Woochi: The Demon Slayer Blu-ray Review
For centuries, humans and beasts lived on separate planes, thanks to a flute that kept all goblins and monsters out. Without it, the beasts would roam free and raise all sorts of hell. It’s not until 2009 that the flute falls into the wrong hands, leaving the monsters to threaten the stability of modern Korea.
Enter Woochi (Kang Dong-won, of Jang Hoon’s SECRET REUNION), a Taoist wizard who, hundreds of years before, had been made the scapegoat of a murder and was imprisoned in the artwork of an ancient scroll with his shape-shifting buddy (Yoo Hae-jin, who won a Korean Film Award for MOSS). As the movie is titled WOOCHI: THE DEMON SLAYER and not WOOCHI: THE GUY WHO SITS ON THE COUCH AND LETS HIS NATIVE LAND BE OVERTAKEN BY GHOULS, we know that Woo-chi will be tasked to retrieve the flute and slay the demons.
This should all set the stage for a series of sequences with Woochi wiping out the race of demons. But instead, that is saved almost exclusively for the climax. One of the causes of this is that Woochi is too busy stirring up trouble, playing the womanizer and grooming his ego to seriously consider being a legend in his country. The other is that only a pair of monsters has been unleashed and so Woochi is limited in his foes.
The protagonist is a bit of a goofball and so WOOCHI: THE DEMON SLAYER comes off a bit silly. Some of the line deliveries (mainly in part to the awful dubbing, which sounds like voiceover work form B-level foreign cartoons) and special effects (which, at times, are reminiscent of dated video games) feel so awkward and lazy that it’s hard to tell if the audience is supposed to take the movie seriously. While a portion of the action scenes are intended to be on the outlandish side (the car chase topped off with a bow and arrow assault, for example), surely we aren’t meant to laugh at the production team’s hard work.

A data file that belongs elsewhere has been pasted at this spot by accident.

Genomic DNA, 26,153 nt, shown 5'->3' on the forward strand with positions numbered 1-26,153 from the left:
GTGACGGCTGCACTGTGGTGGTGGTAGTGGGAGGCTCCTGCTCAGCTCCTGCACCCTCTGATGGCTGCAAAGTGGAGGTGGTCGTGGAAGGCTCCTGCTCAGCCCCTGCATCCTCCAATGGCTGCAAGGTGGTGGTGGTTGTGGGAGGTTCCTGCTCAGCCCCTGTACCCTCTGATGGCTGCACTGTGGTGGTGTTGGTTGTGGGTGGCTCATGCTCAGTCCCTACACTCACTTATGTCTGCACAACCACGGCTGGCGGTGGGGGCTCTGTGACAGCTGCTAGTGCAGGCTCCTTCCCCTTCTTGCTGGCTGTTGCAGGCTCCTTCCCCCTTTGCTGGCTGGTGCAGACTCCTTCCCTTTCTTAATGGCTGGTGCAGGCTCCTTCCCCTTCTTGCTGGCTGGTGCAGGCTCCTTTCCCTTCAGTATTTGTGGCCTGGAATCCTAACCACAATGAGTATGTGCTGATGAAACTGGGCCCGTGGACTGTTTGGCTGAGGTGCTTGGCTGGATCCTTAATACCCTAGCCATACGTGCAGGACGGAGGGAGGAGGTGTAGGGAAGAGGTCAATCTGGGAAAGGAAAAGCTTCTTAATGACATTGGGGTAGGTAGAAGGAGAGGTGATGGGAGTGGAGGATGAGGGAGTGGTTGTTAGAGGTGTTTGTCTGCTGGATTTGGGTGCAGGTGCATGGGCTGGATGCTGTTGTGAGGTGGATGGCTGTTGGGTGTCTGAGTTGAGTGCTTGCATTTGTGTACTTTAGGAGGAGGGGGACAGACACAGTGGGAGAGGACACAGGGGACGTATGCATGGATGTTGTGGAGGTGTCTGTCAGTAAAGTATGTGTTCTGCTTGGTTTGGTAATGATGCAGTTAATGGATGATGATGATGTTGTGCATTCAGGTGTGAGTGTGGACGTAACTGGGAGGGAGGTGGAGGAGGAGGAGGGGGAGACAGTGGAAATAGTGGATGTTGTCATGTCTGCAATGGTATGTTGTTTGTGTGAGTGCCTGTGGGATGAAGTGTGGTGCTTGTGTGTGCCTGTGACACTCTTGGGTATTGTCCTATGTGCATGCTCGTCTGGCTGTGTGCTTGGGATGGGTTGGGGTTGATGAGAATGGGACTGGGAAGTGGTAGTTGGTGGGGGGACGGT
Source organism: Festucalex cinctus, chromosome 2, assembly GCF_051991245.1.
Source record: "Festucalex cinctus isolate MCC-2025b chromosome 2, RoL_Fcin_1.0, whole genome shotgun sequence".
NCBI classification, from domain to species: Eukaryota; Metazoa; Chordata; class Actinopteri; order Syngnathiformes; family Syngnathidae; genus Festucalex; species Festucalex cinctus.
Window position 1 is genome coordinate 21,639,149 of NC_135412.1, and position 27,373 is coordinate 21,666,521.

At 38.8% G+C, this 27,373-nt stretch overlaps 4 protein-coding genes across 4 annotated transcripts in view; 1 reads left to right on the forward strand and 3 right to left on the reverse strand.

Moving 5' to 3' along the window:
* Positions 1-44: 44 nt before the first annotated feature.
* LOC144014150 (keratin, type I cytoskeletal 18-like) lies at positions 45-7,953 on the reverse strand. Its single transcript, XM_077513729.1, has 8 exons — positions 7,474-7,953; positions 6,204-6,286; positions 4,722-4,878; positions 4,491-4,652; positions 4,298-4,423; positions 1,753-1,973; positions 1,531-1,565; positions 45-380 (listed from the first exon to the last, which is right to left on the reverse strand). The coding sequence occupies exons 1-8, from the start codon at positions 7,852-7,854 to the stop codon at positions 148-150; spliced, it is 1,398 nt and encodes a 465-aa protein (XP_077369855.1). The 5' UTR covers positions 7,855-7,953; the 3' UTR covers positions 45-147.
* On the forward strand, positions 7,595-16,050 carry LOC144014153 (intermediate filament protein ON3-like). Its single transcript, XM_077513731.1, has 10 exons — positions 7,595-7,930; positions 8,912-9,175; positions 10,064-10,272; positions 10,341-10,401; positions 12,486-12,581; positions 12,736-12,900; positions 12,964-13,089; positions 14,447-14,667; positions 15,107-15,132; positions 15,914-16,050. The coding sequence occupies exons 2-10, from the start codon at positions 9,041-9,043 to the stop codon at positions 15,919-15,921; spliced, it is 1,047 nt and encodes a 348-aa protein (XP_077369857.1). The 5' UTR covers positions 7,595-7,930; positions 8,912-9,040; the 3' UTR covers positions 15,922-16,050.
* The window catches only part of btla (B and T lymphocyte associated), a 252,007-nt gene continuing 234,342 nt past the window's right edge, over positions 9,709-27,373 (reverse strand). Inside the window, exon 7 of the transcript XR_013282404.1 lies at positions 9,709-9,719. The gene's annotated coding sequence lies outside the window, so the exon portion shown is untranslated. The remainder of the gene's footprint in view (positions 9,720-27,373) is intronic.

One of the key crew members is action director Doo-hong Jung (THE GOOD, THE BAD, THE WEIRD, as well as this year’s G.I. JOE: RETALIATION) who, with aid from stunt coordinator David No (John Dahl’s THE GREAT RAID), provides terrific choreography for the fight sequences. Another, of course, is director Choi Dong-Hoon (2006’s TAZZA: THE HIGH ROLLER, 2012’s THE THIEVES), who falters in his efforts by trying to expand the plot (worked from a Korean folktale) so much that he ends up nearly ignoring what the viewers want: action. (Somehow, the movie was one of the highest-grossing Korean films of its year.) Choi Dong-Hoon’s poor vision proves to be the biggest flaw of WOOCHI: THE DEMON SLAYER. What could have been a thrilling action-fantasy ends up being an absurd and overlong bore.
Video: 1.85:1 in 1080p with MPEG-4 AVC codec. WOOCHI: THE DEMON SLAYER looks very good in high-definition, with strong blacks and fine detail.
Audio: Korean DTS-HD 5.1; Korean Dolby Digital 5.1; English Dolby Digital 5.1. Subtitles in English. The sound effects come through speakers with great presence, adding nicely to the fantasy elements of the movie.
The Newest Korean Style Hero Movie (5:51) is a brief promotional piece, with interviews and on-set footage.
Deleted Scenes (13:43) offers a selection of discarded scenes that add some more action and character development.
Making Of (25:09) showcases some great behind-the-scenes footage of stunts being tested and performed.
The Production Featurettes are divided into six sections: The Training Process (3:48), The World Outside the Frame (8:48), Production Design (14:34), Action and Special Effects (16:08), Shooting and Lighting (6:22), and Post-Production – Sound and Editing (6:00).
The Magic of Computer Graphics is divided into four parts: Visual Arts (15:17), CG Scenes in the Pre-Production Stage (26:04), CG Mixed in with the final stage (10:43), The CG Process – The Before & After (2:41).
The Interview Gallery serves up comments from the Director & Cast (5:18) and the Director, Key Staff & Cast on Pre-Production (10:55).